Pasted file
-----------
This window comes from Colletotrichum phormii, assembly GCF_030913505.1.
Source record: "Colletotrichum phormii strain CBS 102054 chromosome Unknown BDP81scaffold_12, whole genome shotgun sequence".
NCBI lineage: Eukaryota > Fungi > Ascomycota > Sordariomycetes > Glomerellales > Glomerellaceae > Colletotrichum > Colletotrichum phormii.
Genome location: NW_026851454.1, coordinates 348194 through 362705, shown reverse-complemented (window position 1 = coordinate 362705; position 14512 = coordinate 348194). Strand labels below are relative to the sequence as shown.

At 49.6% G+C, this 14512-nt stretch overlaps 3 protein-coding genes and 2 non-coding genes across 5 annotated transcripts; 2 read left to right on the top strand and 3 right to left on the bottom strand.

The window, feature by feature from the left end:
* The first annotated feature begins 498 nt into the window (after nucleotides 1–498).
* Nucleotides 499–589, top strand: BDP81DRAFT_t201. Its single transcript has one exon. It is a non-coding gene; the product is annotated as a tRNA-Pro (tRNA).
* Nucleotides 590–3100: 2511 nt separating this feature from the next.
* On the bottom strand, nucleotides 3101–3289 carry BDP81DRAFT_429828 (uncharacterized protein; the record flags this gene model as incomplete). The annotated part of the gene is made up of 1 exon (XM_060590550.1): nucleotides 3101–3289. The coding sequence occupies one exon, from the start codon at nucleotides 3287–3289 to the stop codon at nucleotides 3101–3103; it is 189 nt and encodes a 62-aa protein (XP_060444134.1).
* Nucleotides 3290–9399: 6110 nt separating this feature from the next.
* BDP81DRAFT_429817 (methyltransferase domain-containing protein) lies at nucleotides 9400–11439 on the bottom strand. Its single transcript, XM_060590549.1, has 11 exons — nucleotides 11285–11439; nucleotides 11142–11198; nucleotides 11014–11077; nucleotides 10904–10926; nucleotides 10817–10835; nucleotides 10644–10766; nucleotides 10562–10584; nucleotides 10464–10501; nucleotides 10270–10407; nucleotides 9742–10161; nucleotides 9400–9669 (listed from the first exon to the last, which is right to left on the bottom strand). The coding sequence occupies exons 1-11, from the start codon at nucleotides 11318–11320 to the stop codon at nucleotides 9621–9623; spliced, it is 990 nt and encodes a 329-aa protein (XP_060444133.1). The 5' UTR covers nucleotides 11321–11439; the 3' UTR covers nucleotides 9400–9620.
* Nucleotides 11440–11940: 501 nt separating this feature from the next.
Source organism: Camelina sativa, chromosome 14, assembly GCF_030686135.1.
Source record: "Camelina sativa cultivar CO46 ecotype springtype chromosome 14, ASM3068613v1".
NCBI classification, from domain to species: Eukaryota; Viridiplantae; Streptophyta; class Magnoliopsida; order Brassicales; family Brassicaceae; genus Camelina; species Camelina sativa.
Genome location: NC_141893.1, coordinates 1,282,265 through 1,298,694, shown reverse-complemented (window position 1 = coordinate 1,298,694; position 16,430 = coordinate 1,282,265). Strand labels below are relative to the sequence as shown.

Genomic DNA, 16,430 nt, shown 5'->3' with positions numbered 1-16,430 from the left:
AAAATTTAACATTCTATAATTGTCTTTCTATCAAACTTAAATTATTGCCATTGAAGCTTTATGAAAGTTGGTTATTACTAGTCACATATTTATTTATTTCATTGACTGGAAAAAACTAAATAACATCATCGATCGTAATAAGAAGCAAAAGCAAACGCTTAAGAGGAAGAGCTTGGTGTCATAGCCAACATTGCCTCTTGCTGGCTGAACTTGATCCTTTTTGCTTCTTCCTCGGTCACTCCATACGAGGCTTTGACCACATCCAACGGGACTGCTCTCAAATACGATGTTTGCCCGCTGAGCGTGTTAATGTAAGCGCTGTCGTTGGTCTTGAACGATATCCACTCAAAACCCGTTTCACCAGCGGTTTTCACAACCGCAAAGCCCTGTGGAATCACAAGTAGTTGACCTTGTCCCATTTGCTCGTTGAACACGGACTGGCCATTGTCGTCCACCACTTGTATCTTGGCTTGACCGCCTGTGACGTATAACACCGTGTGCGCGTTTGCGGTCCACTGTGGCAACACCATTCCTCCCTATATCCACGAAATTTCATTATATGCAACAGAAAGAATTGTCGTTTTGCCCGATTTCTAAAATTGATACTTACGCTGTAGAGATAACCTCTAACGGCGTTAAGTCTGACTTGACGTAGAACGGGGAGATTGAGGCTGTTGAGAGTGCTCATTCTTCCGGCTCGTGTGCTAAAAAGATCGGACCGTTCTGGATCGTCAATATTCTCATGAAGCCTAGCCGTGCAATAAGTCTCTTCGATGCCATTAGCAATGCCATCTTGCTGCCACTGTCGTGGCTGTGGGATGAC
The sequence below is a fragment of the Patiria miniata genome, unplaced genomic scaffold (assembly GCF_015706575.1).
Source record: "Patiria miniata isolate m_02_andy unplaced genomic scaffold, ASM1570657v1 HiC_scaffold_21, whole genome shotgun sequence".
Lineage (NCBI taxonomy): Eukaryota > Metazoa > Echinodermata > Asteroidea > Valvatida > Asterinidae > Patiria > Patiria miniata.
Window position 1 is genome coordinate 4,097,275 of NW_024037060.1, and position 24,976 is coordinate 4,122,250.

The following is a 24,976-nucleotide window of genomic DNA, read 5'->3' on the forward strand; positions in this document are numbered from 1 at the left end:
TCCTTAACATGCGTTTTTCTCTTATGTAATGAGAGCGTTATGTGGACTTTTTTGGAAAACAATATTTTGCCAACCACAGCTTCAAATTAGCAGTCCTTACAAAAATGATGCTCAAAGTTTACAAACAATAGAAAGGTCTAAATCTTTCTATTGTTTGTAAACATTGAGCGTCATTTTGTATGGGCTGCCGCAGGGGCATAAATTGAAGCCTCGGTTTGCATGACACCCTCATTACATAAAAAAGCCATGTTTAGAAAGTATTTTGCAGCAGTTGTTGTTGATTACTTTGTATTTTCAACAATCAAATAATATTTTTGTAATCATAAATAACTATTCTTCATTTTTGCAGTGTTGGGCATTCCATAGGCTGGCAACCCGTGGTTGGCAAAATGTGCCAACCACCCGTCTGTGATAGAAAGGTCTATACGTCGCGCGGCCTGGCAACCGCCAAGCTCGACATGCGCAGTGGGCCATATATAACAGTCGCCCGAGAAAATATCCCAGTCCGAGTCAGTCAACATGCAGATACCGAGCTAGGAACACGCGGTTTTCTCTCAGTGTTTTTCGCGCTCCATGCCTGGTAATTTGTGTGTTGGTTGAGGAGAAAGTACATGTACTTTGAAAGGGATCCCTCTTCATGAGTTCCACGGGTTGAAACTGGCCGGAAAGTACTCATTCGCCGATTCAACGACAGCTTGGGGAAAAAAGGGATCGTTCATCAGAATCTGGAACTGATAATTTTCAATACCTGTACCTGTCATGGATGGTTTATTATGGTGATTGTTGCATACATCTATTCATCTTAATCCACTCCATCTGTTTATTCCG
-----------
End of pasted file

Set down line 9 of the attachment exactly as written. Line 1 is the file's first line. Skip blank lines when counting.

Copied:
* Nucleotides 590–3100: 2511 nt separating this feature from the next.